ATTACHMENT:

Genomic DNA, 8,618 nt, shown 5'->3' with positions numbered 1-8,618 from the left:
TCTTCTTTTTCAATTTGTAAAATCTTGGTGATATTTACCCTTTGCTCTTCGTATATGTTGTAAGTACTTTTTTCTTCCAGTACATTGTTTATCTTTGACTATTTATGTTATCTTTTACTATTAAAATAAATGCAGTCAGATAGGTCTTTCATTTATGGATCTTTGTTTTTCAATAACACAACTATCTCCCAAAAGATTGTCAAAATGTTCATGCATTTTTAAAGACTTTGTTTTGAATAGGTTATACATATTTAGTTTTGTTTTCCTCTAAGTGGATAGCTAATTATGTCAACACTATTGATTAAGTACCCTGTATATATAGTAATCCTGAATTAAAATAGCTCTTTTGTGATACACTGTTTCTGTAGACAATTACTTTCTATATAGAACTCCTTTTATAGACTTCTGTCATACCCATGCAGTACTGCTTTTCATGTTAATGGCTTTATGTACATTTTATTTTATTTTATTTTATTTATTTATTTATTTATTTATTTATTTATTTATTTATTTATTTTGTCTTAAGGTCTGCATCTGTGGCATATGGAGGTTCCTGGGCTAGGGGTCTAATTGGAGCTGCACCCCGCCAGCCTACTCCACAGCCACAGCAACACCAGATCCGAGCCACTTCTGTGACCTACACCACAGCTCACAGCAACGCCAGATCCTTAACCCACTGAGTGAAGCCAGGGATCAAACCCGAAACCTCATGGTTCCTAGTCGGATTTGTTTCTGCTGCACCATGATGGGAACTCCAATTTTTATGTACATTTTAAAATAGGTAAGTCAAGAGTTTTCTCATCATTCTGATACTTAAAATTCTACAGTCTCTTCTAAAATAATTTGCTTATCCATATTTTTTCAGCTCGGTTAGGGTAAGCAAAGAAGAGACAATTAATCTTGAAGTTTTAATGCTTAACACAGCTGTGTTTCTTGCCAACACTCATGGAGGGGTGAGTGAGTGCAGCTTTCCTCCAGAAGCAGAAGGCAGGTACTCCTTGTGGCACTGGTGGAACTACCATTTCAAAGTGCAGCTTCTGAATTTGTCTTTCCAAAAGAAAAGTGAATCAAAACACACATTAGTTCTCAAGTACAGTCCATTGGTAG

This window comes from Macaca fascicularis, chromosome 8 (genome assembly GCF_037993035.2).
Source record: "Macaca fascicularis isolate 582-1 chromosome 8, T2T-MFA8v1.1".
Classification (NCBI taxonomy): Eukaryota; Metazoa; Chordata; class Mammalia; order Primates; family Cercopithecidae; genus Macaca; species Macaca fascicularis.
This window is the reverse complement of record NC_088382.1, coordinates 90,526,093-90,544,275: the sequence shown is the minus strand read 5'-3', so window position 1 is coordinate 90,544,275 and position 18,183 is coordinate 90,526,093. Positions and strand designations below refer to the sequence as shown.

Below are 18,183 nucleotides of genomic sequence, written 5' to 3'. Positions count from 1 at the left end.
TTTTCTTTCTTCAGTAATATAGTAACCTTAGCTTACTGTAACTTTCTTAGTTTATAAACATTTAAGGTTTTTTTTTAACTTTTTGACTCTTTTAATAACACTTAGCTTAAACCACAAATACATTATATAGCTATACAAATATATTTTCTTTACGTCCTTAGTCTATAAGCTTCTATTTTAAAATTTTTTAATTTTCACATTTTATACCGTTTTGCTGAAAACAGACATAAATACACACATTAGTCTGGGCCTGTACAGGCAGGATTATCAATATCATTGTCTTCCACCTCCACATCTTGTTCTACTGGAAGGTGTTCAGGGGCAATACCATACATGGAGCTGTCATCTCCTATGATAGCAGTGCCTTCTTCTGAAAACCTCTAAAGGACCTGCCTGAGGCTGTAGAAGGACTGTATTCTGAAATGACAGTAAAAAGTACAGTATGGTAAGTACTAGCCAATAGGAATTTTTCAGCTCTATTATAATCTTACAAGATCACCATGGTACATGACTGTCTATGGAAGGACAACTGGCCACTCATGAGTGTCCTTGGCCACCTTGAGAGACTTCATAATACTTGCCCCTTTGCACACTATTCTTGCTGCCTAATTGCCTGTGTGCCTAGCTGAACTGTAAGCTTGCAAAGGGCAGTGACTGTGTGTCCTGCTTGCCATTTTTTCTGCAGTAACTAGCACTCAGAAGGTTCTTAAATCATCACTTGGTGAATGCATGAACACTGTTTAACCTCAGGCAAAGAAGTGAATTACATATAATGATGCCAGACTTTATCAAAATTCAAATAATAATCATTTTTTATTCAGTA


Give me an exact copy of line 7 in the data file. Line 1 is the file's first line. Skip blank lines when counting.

Below are 18,183 nucleotides of genomic sequence, written 5' to 3'. Positions count from 1 at the left end.